10 Aug 2018 5:07 AM GMT
The Union Ministry of Law and Justice on Wednesday told Member of Parliament, Shashi Tharoor that while 27 recommendations for judgeship, including names that were reiterated by the Supreme Court Collegium, are currently pending with it, it cannot give a “precise time frame” for filling up vacancies at the Supreme Court and the High Courts.The response came on an unstarred question by...
The Union Ministry of Law and Justice on Wednesday told Member of Parliament, Shashi Tharoor that while 27 recommendations for judgeship, including names that were reiterated by the Supreme Court Collegium, are currently pending with it, it cannot give a “precise time frame” for filling up vacancies at the Supreme Court and the High Courts.
The response came on an unstarred question by the Congress MP in the Lok Sabha during the ongoing Monsoon Session of Parliament. Mr. Tharoor had asked the following four questions:
(a) the total number of recommendations from the collegium of the Supreme Court for the appointment of judges to the higher judiciary, which is still pending with the Government since May, 2014 including the names of the persons recommended and the corresponding date of such recommendations.
While Minister of State for Law and Justice and Corporate Affairs issued a collective response for all four questions, the answer that could be culled out for this query was that no recommendations of the Supreme Court Collegium for the year 2014 are pending with the Government of India.
(b) whether any of the names were sent back to the collegium for reconsideration and if so, out of such names sent back for reconsideration, the number which were reiterated by the Supreme Court collegium including the name of such persons and the dates on which the collegium reiterated their recommendation.
The Government said that for the year 2015, the Collegium recently remitted two names recommended by the Allahabad High Court back to the Chief Justice of the High Court. It further gave the following details about judicial appointments:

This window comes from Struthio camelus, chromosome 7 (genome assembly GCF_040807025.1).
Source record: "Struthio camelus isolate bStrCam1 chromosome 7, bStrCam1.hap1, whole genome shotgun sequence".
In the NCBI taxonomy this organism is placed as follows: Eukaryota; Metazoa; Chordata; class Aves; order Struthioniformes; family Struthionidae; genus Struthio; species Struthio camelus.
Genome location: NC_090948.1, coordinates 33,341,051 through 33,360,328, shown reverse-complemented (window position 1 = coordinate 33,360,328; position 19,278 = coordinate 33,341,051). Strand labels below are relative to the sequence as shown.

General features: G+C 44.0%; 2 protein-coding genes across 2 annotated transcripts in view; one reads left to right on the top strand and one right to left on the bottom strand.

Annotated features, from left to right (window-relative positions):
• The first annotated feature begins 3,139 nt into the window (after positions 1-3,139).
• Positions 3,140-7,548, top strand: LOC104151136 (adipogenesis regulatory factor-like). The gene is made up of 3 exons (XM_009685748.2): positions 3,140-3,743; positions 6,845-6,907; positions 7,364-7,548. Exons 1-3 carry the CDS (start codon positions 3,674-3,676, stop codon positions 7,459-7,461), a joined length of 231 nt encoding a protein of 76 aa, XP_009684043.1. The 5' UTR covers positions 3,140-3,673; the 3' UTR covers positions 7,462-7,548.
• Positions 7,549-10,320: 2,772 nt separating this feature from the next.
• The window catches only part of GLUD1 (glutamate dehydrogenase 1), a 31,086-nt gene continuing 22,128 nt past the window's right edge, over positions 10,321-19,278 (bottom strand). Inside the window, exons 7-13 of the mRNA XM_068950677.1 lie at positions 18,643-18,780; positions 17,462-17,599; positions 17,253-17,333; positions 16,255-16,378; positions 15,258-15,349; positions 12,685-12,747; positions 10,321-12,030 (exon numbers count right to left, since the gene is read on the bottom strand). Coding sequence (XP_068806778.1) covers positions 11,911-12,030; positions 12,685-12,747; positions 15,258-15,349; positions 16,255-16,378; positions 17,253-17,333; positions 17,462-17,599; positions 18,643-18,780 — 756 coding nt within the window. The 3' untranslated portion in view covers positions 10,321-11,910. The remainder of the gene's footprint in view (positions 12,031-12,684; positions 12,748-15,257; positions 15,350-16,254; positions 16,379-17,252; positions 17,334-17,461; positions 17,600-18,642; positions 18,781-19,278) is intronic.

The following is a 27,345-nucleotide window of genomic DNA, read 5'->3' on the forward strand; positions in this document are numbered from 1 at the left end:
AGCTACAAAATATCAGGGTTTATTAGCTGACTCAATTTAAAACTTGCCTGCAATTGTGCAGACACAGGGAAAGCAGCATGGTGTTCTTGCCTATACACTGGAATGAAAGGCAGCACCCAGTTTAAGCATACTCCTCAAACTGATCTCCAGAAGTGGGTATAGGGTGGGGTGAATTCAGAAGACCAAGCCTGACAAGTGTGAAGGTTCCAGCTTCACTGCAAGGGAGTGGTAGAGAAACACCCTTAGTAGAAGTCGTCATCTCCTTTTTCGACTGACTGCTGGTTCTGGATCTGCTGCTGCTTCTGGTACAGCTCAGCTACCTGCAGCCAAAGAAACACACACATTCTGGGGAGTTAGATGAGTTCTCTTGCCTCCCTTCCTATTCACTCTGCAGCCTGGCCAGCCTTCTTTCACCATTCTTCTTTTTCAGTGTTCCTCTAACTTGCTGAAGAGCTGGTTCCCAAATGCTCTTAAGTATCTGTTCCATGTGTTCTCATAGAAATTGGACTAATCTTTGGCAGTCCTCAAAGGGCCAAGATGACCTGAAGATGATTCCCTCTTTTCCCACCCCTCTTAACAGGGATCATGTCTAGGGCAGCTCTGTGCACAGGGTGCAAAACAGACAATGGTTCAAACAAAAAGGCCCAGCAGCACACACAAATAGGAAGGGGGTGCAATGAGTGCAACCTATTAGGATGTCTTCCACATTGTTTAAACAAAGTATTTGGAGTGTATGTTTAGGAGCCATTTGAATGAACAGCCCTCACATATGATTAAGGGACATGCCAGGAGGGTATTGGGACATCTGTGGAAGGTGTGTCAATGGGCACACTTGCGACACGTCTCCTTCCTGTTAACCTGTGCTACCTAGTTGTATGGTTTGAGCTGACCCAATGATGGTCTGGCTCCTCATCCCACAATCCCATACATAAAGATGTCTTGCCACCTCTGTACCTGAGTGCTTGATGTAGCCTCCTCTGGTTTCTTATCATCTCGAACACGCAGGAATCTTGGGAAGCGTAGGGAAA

It added, “At present, 143 names recommended by the High Court Collegium have been submitted and pending with the Supreme Court Collegium. Further, 5 names recommended by Supreme Court Collegium have been referred back by the Government to Supreme Court for reconsideration and 27 proposals including those names reiterated by Supreme Court Collegium are under various stages of processing with the Government, as per the procedure prescribed in the MoP.”
(c) whether the Government is taking steps to dispose off all pending recommendations for appointment to the higher judiciary, in a time bound manner, if so, the details thereof and if not, the reasons therefor.
Bulk of the Government’s response pertained to these two questions. It elaborated on the introduction of the Constitution (Ninety-Ninth Amendment) Act, 2014 and the National Judicial Appointments Commission Act, 2014, as well as the Supreme Court’s striking down of the Act.
It also mentioned the Memorandum of Procedure (MoP), claiming that its finalisation is likely to take some more time, and that appointments were being continued to be made on the basis of the existing MoP, “at the initiative of the Government”.
It further asserted that the government cannot provide a timeframe for filling up posts because “filling up of vacancies in the High Courts is a continuous and collaborative process of the Judiciary and Executive involving various Constitutional Authorities”.
However, while the Government’s response is silent on whether any concrete reforms are being considered to improve the process of judicial appointments, it appears that Mr. Tharoor never posed the final question to begin with.
As per a report by the Quint, the Lok Sabha Secretariat has confirmed that the query was in fact made by another MP, Ramachandran Mullapally. While both the questions were initially clubbed together, owing to the fact that they both pertained to the collegium system of appointments, they were later separated on the realisation that Mr. Tharoor’s questions were more specific.
However, Mr. Mullapally’s question was accidentally left undeleted in Mr. Tharoor’s list of queries. It also seems that Mr. Mullapally has attempted to ask this question several times in the past, but without any luck. Even now, the bulk of the response contained a history of the unsuccessful reforms that this government attempted to bring in, while leaving out the answer to the question for any ongoing deliberations for change, yet again.